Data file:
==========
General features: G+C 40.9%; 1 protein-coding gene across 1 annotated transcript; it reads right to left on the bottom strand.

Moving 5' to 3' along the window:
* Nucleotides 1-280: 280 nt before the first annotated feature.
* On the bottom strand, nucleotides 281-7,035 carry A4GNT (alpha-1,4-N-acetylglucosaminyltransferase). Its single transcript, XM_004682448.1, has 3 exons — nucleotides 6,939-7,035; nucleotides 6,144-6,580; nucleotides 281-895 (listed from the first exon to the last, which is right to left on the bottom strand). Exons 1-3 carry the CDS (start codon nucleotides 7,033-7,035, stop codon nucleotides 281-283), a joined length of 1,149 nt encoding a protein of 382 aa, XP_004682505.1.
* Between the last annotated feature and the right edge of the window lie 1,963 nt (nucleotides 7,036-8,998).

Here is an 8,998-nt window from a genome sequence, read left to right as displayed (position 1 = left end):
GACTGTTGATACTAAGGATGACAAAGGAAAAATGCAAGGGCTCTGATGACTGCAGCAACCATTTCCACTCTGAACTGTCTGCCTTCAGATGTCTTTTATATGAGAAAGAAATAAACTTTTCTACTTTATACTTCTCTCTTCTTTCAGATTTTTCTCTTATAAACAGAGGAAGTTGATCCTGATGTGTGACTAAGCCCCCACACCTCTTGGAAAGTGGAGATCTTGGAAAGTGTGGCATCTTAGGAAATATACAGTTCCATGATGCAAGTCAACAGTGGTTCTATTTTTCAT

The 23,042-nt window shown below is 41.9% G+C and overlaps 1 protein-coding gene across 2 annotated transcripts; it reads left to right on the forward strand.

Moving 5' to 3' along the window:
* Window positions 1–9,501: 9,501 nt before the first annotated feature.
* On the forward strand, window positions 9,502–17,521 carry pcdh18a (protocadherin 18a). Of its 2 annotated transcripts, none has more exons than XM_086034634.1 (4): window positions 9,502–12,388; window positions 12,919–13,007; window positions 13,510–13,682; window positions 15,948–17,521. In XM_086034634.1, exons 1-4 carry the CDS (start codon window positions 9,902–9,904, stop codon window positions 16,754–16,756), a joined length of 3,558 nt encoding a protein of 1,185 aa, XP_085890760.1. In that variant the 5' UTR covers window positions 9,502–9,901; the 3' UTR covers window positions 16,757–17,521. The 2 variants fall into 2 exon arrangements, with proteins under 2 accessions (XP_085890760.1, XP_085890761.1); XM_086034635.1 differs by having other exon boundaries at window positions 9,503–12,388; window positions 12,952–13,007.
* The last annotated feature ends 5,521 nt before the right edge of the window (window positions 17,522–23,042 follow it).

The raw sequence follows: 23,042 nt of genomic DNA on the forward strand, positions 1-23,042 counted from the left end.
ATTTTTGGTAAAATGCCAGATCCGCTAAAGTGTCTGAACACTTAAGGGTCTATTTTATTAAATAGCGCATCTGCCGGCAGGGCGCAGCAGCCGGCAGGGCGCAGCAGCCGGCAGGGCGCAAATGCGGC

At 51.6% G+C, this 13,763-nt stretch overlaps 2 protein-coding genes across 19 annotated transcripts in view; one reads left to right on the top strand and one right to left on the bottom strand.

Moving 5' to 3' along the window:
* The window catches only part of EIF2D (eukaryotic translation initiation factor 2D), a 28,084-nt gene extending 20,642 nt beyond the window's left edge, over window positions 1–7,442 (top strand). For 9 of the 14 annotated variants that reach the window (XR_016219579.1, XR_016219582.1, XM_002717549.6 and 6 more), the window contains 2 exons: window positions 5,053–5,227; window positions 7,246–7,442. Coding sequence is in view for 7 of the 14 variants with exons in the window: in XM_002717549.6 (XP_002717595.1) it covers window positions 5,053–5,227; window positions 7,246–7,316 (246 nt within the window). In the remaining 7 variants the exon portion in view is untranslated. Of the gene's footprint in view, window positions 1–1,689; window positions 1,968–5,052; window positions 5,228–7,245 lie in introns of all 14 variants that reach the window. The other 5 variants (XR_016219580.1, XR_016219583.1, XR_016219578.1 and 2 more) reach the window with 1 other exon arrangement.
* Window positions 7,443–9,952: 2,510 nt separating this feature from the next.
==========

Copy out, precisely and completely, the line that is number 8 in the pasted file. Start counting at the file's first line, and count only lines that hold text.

The 23,042-nt window shown below is 41.9% G+C and overlaps 1 protein-coding gene across 2 annotated transcripts; it reads left to right on the forward strand.